By Tim Montgomerie
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David Cameron writes for this morning's Sunday Times (£) and sets out why the Coalition still has a uniting purpose. Two paragraphs stand out to me. One in which he set out some core beliefs and another in which he set out the Coalition's main achievements (so far).
THE COALITION'S CORE BELIEFS
- "We can’t keep paying the government’s bills on the back of more and more debt.
- We can’t keep creating jobs in the public sector to make up for a lack of private sector growth.
- We can’t afford a broken welfare system that pays people to sit at home doing nothing.
- We can’t put up with schools that don’t teach properly and exams that are too easy.
- And we need to find new ways of competing in a world where countries such as China are getting richer by the day and new technologies are transforming jobs everywhere."
THE COALITION'S MAIN ACHIEVEMENTS
- "We’ve got the deficit down by a quarter already.
- We’re reforming schools and welfare. We’re on the side of people who work hard and want to get on in life.
- We have tackled some long-term challenges — such as funding our universities, capping benefit bills and reforming public sector pensions — that have eluded one-party governments. Just last week the independent Office for Budget Responsibility concluded that we had cut the long-term costs of our public sector pensions by almost a half."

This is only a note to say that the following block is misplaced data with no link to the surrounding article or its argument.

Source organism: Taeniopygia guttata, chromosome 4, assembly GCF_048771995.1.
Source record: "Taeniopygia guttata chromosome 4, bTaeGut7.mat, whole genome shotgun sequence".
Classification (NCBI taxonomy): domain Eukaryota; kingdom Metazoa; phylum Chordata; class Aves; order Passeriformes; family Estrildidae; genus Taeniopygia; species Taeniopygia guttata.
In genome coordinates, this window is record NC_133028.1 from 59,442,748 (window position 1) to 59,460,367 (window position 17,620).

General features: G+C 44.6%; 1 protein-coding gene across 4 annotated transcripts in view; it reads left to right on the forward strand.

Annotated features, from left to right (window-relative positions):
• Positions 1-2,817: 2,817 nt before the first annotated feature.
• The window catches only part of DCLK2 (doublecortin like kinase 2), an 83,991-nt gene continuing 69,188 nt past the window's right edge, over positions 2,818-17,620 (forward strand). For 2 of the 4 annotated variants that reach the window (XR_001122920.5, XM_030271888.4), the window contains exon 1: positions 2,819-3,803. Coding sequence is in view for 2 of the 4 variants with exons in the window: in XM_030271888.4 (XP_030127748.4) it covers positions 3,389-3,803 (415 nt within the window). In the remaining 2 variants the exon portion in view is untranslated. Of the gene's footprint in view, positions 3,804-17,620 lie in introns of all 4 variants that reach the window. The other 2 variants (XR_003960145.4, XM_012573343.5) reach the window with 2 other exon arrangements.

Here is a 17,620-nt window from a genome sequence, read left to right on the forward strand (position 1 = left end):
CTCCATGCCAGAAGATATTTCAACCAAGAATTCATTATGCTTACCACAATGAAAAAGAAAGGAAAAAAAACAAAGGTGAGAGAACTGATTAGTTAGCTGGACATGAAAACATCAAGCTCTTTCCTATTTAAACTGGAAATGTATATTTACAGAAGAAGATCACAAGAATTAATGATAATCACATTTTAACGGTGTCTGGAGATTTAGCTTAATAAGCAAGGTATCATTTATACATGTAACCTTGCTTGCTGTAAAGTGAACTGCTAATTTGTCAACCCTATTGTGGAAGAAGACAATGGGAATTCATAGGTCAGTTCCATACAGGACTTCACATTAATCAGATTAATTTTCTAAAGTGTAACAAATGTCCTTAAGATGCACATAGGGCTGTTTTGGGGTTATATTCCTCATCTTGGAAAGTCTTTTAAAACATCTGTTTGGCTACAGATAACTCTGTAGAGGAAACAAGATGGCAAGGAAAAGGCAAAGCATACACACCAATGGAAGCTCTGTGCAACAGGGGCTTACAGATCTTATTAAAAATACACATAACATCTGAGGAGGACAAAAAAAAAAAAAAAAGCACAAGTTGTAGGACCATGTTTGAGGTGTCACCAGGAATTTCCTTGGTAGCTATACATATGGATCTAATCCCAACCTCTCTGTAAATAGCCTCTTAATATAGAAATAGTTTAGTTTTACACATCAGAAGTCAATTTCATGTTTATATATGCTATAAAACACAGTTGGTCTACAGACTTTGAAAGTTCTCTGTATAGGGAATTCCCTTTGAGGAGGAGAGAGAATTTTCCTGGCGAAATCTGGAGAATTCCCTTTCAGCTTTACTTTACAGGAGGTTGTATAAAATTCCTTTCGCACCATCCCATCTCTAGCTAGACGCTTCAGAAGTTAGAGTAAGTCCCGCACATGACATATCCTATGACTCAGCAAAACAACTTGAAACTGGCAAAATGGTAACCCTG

This is a good story to tell but it's not getting through to the public. Cameron's ratings, in particular, are poor. According to The Sunday Times/ YouGov poll (PDF) only 34% think Cameron is doing well and 61% think he is doing badly. 66% think he is out of touch (a -43% net rating). 44% think he is dislikeable (-2%). 47% think he is weak (-9%). 47% think he is indecisive (-7%). 52% think he has run out of ideas (-20%).
Michael Portillo thinks that central to Cameron's problem is that his rhetoric is much bigger than his content. He mentions recent interventions on the Lords, airports, infrastructure and long-term care but he focuses on the PM's recent EU referendum 'promise'. "You would need the brain of a Yorkshire terrier to believe it," Portillo writes in The Sunday Times (£):
"The issue to be settled by the referendum was not specified, nor the time, nor the question, let alone the consequences. Indeed, it might not be a referendum at all, but rather a general election, which is hardly something that a prime minister needs to promise. Like those street magicians with one coin and three fast-moving inverted cups, now you see it, now you don’t."
The solution, says Portillo, is for Cameron "to say much less, but to say each thing with conviction". Deliver on the kind of central objectives that Cameron sets out in his own article and there's a chance that the Conservative Party will be able to go the country at the next election with the same message that Margaret Thatcher won with — “You hate us and everything that we do. But you know that we are right, and that only we could be trusted to do it.”
Unlike in Margaret Thatcher's day the Left is reasonably united and the Right is in danger of dividing. Portillo is right, however, about the need for message clarity. I actually think the PM's Sunday Times article is one of his best expositions of the Coalition's mission but how many people will read it? Sadly the PM speaks and writes so much that even top journalists sometimes look away. An intervention from a Prime Minister should be an event. It isn't. And Downing Street is to blame for that.